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CURRENT MEMBERS

Graduate Students

 

Jessica Collins in Ethiopia
Jessica Collins in Ethiopia

JESSICA COLLINS

Jessica Collins is an MA student in evolutionary anthropology working with Dr. Meehan. She is interested in the evolved mechanisms involved in infant care and how it relates to other aspects of our evolutionary history, such as elongated childhoods, cooperative breeding, prosociality, and altruism. She has spent three field seasons in Ethiopia and is defending her MA in spring 2017. Jessica received her B.S. in anthropology from the University of Idaho.

 

 

 

 

 

 

 

Wolayte Bogale in Ethiopia

WOLAYTE BOGALE
Wolayte Bogale is a PhD student in cultural Anthropology working with Dr. Courtney Meehan. She earned her bachelor degree from BahirDar University in Ethiopian language studies in 2006 and her MA from Addis Ababa University in Sociolinguistics in 2009. She has been faculty at Bahirdar and Hawassa Universities in Ethiopia. Her dissertation will focus on Ethiopian childhood and family life. She is also a collaborator on the NSF INSPIRE human breast milk composition project in Ethiopia.

Publication:
Wolayte Bogale. 2009. Education language policy and its implementation: Wolayta Sodo primary schools. VDM Verlarg: Germany. ISBN: 978-3-639-22240-1

 

 

 

 

Avery Lane

AVERY LANE

Avery Lane is currently working toward her MA in Evolutionary Anthropology under the advisement of Drs. Courtney Meehan (WSU Anthropology, Shelley McGuire (WSU Biological Sciences), and Ed Hagen (WSU-Vancouver Anthropology). She received Bachelor’s degrees in Anthropology and Ecology & Evolutionary Biology from the University of Arizona. Her primary research interest concerns the environmental and sociocultural factors which are thought to influence variation in the human microbiome. She has broader interests in cooperative breeding and the evolution of sociality in mammals, and has conducted field work on both human and non-human primates in Costa Rica, Madagascar, and Ethiopia. Her Master’s research will explore how social network density and household composition influence infant gastrointestinal microbial communities, from a cross-cultural perspective.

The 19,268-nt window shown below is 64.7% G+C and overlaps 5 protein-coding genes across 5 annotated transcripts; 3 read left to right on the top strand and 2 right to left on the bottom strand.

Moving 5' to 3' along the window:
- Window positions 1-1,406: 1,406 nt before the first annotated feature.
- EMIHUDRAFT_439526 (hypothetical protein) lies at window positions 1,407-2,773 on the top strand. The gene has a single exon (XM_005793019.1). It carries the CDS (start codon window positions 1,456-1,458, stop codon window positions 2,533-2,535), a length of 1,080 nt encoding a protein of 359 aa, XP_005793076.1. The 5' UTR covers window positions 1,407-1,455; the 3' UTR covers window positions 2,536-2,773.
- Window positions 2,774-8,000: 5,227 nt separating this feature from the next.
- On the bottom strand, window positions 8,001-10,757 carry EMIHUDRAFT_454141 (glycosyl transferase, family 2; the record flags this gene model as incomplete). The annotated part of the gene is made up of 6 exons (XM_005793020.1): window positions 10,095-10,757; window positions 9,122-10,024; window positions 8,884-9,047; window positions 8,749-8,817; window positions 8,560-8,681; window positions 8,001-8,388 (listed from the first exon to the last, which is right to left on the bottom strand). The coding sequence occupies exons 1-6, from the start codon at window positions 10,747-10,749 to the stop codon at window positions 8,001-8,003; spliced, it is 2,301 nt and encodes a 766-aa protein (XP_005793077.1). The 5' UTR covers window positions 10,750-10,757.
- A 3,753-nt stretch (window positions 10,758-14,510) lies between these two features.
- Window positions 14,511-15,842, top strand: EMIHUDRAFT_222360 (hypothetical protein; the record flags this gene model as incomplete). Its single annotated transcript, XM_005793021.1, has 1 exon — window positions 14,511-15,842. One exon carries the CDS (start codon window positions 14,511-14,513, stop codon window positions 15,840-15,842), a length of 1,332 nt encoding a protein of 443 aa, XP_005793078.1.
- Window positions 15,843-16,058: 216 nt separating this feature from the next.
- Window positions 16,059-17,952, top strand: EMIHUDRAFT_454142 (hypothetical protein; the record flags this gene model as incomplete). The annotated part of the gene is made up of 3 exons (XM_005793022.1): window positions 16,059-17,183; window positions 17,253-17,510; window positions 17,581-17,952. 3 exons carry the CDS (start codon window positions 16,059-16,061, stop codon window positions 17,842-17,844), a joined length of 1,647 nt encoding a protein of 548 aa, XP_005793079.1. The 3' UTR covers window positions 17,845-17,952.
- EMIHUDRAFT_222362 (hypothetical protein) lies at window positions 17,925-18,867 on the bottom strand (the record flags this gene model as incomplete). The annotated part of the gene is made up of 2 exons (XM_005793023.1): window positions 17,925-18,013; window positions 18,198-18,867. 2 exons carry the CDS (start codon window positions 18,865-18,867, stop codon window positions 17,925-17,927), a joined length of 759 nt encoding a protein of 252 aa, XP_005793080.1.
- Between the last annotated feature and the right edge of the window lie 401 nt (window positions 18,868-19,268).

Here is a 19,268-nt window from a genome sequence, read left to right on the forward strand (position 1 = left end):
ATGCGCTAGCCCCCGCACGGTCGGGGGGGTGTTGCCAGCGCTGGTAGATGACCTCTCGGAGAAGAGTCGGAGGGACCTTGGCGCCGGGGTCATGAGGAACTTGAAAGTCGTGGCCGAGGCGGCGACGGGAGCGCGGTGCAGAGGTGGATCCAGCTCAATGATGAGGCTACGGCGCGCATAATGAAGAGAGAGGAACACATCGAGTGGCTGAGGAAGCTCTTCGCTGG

Katherine Flores (center) in Ethiopia summer 2015
Katherine Flores (center) in Ethiopia summer 2015

KATHERINE FLORES

Katie Flores is a Ph.D. student in cultural anthropology working with Dr. Marsha Quinlan. She is interested in medical anthropology, particularly reproductive health and its place within traditional medical systems. Katie served as a research assistant for the INSPIRE project and assisted with data collection in Ethiopia. She is further collaborating with Dr. Meehan on a project exploring environmental risk and parental investment among the Sidama in Ethiopia and is also working on a project alongside Dr. Meehan and Elisa Garrett analyzing Sidama nursing patterns.

Publications:

Flores, K. E. & Quinlan, M. B. (2014). Ethnomedicine of menstruation in rural Dominica, West Indies. Journal of Ethnopharmacology, 153(3), 624-634.

Undergraduate Students

 

GUYNES

KEROSHINI (KERO) GUYNES

Keroshini Guynes is completing her degree in anthropology with a minor in biology at Washington State University. She is determined to pursue her graduate studies in biological anthropology with research interests in paleopathology and paleoepidemiology. Kero was born and raised mostly in Malaysia and is fluent in five languages

 

 

 

 

 

 

Lora ProsserLORA PROSSER

Lora Prosser is a senior at Washington State University studying anthropology with a minor in biology.  She was born and raised in Anchorage, Alaska.  She is interested in biocultural and medical anthropology and plans on pursuing a master’s in public health.  In addition to her internship in the Biocultural Anthropology Lab, Lora is the president of the WSU Anthropology Club and is an active member of Chi Omega.

 

 

 

Corey Rathe
Corey Rathe

COREY RATHE

Corey Rathe is a current junior at Washington State University pursuing a double major in anthropology and French with an expected graduation of spring 2018. She intends to pursue a masters of public health in biostatistics and is excited to combine her love of humanity and her passion for the sciences. Alongside her laboratory internship, she is an active member of Kappa Delta Sorority and is very thankful that she transferred to Washington State University.

 

 

 

 

 

 

 

Elizabeth Youatt
Elizabeth Youatt

ELIZABETH YOUATT